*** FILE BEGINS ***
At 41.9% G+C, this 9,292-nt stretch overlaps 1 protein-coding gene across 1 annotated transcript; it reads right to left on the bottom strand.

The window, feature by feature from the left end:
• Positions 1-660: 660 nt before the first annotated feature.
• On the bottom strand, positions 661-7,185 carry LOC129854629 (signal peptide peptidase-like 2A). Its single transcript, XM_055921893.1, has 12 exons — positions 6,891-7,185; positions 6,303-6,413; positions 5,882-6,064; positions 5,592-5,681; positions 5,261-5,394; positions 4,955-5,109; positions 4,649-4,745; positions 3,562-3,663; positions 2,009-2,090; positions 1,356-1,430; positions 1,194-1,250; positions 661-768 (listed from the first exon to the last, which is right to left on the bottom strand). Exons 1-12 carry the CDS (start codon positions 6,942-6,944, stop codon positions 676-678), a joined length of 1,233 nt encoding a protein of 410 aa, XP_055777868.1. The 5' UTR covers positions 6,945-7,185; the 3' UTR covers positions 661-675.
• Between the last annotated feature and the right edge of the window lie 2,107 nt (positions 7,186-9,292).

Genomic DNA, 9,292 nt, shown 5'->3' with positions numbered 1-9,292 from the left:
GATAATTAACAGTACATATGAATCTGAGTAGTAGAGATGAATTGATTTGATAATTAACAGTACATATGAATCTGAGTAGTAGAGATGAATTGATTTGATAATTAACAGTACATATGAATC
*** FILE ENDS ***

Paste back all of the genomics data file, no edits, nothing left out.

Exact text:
At 41.9% G+C, this 9,292-nt stretch overlaps 1 protein-coding gene across 1 annotated transcript; it reads right to left on the bottom strand.

The window, feature by feature from the left end:
• Positions 1-660: 660 nt before the first annotated feature.
• On the bottom strand, positions 661-7,185 carry LOC129854629 (signal peptide peptidase-like 2A). Its single transcript, XM_055921893.1, has 12 exons — positions 6,891-7,185; positions 6,303-6,413; positions 5,882-6,064; positions 5,592-5,681; positions 5,261-5,394; positions 4,955-5,109; positions 4,649-4,745; positions 3,562-3,663; positions 2,009-2,090; positions 1,356-1,430; positions 1,194-1,250; positions 661-768 (listed from the first exon to the last, which is right to left on the bottom strand). Exons 1-12 carry the CDS (start codon positions 6,942-6,944, stop codon positions 676-678), a joined length of 1,233 nt encoding a protein of 410 aa, XP_055777868.1. The 5' UTR covers positions 6,945-7,185; the 3' UTR covers positions 661-675.
• Between the last annotated feature and the right edge of the window lie 2,107 nt (positions 7,186-9,292).

Genomic DNA, 9,292 nt, shown 5'->3' with positions numbered 1-9,292 from the left:
GATAATTAACAGTACATATGAATCTGAGTAGTAGAGATGAATTGATTTGATAATTAACAGTACATATGAATCTGAGTAGTAGAGATGAATTGATTTGATAATTAACAGTACATATGAATC